The news over the last few days has been full of the fallout from the so called Panama Papers. Something that we’ve known to be true has been proved to be true by the leak of these documents – that the wealthy and large companies hide their income in offshore trusts and companies and so avoid large tax bills. It has been an uncomfortable few days for David Cameron, the Prime Minister, as it was revealed that his late father had a company based overseas which meant that he paid no tax in the UK. Over a few days Mr Cameron has been gradually forced to admit that he did, in the past, benefit from this offshore company that his father set up. As a result he has now been forced to reveal his tax returns for the last five years since he became Prime Minister.
While this is not insignificant all of this fuss about the Prime Minister’s tax affairs hides a bigger issue. Most of what we have been hearing is not about illegal activity but about a legal way for companies and individuals to minimise their tax payments to a degree that most of us find to be immoral and wrong. President Obama was quoted as saying, The problem is that a lot of this stuff is legal, not illegal.
So while we have been witnessing a witch hunt on David Cameron (although had he come clean immediately the fuss might have lasted a day or two rather than a week) we have not had what we need to have, a debate about the purpose of taxation, the moral duty of everybody to pay their share of tax and the necessity of large companies paying tax where they earn their profits rather than where it costs them the least.
The purpose of tax is so that the nation can provide the services on which we all depend – health care, defence, education, infrastructure, welfare and so on. Underlying it is a principle that those who can most readily afford to pay pay the most and the least well off the least. If the best off and large companies pay little or no tax the poorest and the smaller companies need to pay more.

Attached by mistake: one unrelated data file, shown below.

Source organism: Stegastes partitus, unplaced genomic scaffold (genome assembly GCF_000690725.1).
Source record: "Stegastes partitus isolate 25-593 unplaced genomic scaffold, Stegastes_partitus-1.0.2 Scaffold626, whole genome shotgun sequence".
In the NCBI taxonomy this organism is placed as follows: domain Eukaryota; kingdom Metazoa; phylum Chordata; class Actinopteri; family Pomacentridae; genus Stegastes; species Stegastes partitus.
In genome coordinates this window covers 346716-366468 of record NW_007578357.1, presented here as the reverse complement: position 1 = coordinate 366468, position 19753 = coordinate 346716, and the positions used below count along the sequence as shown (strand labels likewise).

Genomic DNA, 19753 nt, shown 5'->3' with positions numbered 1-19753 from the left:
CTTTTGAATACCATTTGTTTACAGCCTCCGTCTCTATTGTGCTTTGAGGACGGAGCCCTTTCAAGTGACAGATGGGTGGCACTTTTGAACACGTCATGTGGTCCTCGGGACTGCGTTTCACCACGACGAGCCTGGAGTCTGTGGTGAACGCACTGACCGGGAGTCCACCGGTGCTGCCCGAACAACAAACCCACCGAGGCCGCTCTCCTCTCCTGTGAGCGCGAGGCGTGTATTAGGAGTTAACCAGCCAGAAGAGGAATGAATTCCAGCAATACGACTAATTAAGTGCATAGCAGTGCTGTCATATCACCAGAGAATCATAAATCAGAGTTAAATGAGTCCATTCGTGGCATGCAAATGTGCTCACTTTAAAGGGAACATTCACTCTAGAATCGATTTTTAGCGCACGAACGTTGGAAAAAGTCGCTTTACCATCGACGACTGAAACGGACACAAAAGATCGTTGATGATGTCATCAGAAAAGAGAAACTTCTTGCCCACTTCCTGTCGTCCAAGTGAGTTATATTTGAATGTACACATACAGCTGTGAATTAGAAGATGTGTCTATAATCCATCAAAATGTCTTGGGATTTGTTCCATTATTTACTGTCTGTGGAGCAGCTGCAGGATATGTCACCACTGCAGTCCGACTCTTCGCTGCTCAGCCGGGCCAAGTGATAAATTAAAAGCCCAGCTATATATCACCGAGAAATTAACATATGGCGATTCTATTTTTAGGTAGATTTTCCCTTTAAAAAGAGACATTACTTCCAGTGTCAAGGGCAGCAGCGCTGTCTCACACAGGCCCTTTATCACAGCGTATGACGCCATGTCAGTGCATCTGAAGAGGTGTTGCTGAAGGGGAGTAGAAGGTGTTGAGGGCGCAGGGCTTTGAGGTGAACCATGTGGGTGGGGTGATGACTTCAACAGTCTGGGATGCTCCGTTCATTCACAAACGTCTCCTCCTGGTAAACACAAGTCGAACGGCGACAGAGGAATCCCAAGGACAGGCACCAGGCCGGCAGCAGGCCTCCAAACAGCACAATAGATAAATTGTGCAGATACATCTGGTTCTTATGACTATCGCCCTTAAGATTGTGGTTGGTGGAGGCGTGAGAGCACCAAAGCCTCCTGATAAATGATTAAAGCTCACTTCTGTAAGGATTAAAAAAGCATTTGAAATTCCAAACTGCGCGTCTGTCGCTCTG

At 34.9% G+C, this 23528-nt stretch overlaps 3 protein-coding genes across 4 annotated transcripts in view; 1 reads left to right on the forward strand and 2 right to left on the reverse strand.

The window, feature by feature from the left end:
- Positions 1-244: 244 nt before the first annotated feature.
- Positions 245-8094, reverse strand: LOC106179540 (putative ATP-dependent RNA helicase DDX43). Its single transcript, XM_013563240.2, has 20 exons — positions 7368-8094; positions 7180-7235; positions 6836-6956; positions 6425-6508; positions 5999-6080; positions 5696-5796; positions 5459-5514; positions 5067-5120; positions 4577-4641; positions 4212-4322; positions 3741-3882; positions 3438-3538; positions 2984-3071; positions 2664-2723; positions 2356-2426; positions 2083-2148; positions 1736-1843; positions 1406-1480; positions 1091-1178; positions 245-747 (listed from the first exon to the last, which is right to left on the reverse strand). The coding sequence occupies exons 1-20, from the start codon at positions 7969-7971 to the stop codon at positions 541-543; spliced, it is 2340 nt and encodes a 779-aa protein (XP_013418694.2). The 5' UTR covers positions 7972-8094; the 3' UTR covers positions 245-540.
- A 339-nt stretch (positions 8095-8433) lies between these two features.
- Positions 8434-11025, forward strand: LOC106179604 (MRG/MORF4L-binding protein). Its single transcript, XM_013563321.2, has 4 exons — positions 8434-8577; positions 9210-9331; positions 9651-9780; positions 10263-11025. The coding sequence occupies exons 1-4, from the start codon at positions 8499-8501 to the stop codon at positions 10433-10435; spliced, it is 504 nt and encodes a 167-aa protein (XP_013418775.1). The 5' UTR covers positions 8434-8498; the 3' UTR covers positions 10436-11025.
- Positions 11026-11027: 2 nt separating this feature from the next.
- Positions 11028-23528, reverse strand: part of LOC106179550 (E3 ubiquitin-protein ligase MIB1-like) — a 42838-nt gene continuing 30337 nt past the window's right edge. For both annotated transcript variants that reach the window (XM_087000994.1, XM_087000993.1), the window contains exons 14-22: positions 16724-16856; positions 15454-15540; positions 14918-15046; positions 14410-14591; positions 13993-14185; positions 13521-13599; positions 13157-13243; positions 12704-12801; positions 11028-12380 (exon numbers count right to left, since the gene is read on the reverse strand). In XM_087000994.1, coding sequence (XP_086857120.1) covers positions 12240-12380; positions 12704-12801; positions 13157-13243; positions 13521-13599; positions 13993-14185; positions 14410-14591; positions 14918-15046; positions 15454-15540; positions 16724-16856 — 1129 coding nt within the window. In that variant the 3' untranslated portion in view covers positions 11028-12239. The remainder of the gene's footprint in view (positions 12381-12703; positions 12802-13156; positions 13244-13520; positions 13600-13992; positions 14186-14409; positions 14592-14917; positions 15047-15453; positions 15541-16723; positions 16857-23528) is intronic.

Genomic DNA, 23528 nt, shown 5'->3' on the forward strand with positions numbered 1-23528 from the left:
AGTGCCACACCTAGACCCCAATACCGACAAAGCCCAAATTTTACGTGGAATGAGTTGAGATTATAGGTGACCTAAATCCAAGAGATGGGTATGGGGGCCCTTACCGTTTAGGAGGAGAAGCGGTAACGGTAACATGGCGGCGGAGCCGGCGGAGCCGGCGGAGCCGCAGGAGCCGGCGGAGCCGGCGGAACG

While it is undoubtedly necessary that the integrity and probity of our leaders should be checked and they should be challenged when they appear to fall short it is important that we do not lose sight of what is really at stake here. Regardless of the legality of their actions large companies and the most wealthy and powerful members of our society are exploiting our nation, the individual citizens and the companies that pay their tax in full and forcing the poorest to subsidise their extravagant life styles or massive profits.
When the Pharisees came to Jesus and challenged him about the payment of tax to the Roman authorities Jesus’s response, Pay to Caesar what belongs to Caesar and to God what belongs to God made clear that Jesus understood that tax is a tricky area of life. No one likes paying taxes and we would all be happier if we paid less. But Jesus understands when he says these words that what is important is that we pay what we owe, what we have a moral, as well legal obligation to pay – to the state, and to God. Both are important and both must be paid. The implication of Jesus’s words is that the Pharisees are failing in their duty to God, but also that both duties are necessary. We have learnt recently that there are those who are failing in the responsibility to the state, to society and to the most vulnerable.
We cannot allow this to continue and nor can we allow Mr Cameron’s tax affairs to cloud the issue.